Microsoft continues its quest to convince people to watch TV on their PCs with today’s announcement that Netflix subscribers can finally stream more than 12,000 movies and TV episodes through Windows Media Center. But there’s a catch; two, actually.
Bit Torrent user’s who scored pre-released versions of the Windows 7 RC may have gotten more then they bargained for. Malware-laced copies of Microsoft’s newest OS were seeded to torrents in late April, and security researchers are warning users who may have downloaded Windows 7 from non-Microsoft sources, to format, and reinstall their OS.
Adoption rate of the pirated version has slowed since the official release, but as many as 27,000 machines were estimated to be compromised when the command and control center for the bot net was located and finally shut down on May 10th by authorities. Currently, researchers at Damballa are monitoring installations of the infected version, and estimate that approximately 1,600 new machines are added per day. The good news here is that new installations won’t be drafted into the bot net, but it’s still not a good idea to run software from non-trusted sources.
Blocking this type of infection is difficult researchers confess since the Trojan was integrated into the OS installer, and it became active immediately following setup. The situation is also compounded by the reality that Windows 7 still has very limited anti virus options. Operating systems however aren’t the only attack vector for those looking to poison torrents. Similar malware infested Trojans were found in other popular torrented applications including iWork 09 and even Photoshop CS4.
Windows 7 has the potential to be the most imaging-friendly version of Windows yet developed. Windows 7 makes viewing JPEG and other common file formats easy, displays exposure metadata, and supports more viewing options than Windows XP, while offering better performance than Windows Vista. However, to get the maximum benefit from Windows 7, digital photographers will want to make two additions:
Installing RAW image support for their DSLR
Installing a photo organizer and editor
Wondering how to get RAW support for 64-bit versions of Windows 7? Not sure which free program (Windows Live Photo Gallery or Picasa) is better at fixing common digital photo problems? Looking for the best solution for organizing your rapidly growing digital photo collection? Join us after the jump for the answers.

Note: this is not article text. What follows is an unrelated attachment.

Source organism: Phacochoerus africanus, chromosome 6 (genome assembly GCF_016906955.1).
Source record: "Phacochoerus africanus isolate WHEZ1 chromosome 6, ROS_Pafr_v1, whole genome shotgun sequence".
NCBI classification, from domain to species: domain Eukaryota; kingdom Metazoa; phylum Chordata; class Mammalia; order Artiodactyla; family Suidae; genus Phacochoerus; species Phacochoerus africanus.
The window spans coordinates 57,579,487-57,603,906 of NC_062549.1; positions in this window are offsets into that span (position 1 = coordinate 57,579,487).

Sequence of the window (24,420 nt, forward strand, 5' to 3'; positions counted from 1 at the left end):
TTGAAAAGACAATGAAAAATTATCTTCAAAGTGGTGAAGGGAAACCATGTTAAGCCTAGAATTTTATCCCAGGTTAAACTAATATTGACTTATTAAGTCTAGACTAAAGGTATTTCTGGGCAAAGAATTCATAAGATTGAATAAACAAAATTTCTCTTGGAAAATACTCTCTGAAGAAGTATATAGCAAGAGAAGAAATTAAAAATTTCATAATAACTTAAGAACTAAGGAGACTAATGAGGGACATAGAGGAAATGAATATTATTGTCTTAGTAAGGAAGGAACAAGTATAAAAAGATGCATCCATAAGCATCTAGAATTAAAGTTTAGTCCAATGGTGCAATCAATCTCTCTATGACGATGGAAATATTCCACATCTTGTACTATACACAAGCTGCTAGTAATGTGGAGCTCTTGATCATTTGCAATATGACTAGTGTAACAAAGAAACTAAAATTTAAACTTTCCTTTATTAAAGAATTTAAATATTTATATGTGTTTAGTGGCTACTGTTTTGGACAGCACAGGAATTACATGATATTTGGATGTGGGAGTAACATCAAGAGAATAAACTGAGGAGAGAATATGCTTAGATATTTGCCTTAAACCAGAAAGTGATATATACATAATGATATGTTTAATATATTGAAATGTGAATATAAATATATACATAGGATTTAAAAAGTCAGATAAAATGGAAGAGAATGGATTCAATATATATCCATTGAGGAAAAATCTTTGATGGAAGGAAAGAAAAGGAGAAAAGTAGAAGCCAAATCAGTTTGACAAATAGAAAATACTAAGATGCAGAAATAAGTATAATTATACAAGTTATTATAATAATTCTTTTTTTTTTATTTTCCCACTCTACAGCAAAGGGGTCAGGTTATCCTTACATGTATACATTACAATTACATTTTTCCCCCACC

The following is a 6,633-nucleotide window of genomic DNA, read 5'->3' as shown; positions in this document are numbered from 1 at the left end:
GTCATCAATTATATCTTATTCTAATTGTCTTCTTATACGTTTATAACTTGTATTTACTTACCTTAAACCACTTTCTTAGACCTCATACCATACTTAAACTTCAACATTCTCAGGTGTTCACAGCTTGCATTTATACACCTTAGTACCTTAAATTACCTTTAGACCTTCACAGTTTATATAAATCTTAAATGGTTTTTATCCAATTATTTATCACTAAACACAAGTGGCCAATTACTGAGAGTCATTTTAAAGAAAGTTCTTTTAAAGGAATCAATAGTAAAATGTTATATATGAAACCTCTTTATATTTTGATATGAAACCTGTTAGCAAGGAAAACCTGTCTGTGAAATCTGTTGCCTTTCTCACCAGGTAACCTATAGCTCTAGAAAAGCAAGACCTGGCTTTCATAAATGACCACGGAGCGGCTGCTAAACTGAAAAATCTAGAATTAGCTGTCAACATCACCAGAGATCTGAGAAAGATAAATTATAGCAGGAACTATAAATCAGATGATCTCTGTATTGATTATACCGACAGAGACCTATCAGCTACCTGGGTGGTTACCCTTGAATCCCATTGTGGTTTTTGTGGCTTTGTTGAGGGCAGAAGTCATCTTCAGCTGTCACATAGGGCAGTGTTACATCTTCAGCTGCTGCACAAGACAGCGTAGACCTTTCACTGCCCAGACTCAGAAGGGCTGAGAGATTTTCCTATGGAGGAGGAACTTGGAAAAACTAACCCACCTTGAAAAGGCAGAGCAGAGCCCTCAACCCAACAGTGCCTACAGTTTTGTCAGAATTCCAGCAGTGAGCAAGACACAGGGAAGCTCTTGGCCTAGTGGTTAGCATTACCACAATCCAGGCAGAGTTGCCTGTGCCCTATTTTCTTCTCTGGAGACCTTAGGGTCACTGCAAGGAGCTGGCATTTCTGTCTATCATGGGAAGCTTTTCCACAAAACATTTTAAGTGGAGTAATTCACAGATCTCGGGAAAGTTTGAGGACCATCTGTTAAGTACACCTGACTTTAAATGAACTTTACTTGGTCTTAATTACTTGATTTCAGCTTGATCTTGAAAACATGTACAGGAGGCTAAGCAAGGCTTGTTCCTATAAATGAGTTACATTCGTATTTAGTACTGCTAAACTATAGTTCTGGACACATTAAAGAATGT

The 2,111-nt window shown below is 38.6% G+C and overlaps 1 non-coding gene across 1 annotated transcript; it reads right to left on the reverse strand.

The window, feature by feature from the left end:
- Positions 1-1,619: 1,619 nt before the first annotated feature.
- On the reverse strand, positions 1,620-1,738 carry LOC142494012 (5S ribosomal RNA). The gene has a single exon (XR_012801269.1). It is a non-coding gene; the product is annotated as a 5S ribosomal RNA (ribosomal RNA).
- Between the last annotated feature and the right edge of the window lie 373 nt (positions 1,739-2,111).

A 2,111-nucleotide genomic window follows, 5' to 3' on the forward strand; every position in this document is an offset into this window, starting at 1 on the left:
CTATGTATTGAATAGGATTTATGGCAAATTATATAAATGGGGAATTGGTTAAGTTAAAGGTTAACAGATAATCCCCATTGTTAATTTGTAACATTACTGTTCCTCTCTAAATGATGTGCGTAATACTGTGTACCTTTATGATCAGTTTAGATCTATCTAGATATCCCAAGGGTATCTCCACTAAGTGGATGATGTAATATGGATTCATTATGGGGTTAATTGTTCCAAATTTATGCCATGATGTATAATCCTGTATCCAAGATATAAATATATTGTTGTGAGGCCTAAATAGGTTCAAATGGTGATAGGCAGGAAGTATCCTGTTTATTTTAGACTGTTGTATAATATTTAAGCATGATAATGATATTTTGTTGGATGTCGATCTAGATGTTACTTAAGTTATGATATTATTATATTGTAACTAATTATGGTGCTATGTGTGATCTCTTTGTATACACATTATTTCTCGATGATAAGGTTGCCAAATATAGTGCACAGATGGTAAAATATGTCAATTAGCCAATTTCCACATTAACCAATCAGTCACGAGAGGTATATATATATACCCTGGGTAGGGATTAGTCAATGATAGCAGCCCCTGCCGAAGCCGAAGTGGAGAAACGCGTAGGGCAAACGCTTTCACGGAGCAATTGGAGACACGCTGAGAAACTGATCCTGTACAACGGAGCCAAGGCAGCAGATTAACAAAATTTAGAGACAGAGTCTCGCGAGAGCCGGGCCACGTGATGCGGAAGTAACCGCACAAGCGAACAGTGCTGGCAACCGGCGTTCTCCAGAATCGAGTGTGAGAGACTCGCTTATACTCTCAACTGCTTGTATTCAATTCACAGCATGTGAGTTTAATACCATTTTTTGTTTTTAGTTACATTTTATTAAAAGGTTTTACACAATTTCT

SSDs are all the rage for performance-oriented builders these days, but they aren’t without problems. Even the largest solid state drive is too small to hold all the stuff we need to store on the C: drive—games, photos, music, videos, etc.—and the inexpensive models max out at around 64GB of capacity. And there’s the performance problem, to boot. All but the most expensive SSDs suffer from very slow write speeds, which can have a significant impact on your real-world performance.
So what’s the solution? We’re going to show you how to set up your Windows install like a Linux setup—with the OS and primary apps on the SSD, and your user profile and space-hogging games on a traditional hard disk. This gives us the best of both worlds—the folders we write to most frequently are on a traditional disk, while our boot and app load times can benefit greatly from the fast read speed and low random-access time of an SSD. Best of all, you can use even a tiny 64GB SSD without having to constantly manage disk space—picking and choosing which apps and media will be stored on the small drive.
With Windows Vista, Microsoft introduced a new capability into its operating system: the ability to create symbolic links. Accessible only from the command line, symbolic links aren’t something the average user would need to be familiar with to use Windows, but they are a powerful way to manipulate the file system. In this article, we’ll provide a little background info about symbolic links and hard links, and show you how to use the mklink command to create them. We’ll also show you a couple of examples, including how to use mklink to manage your Steam games and music files. so read on, and find out how you could be taking full advantage of symbolic links!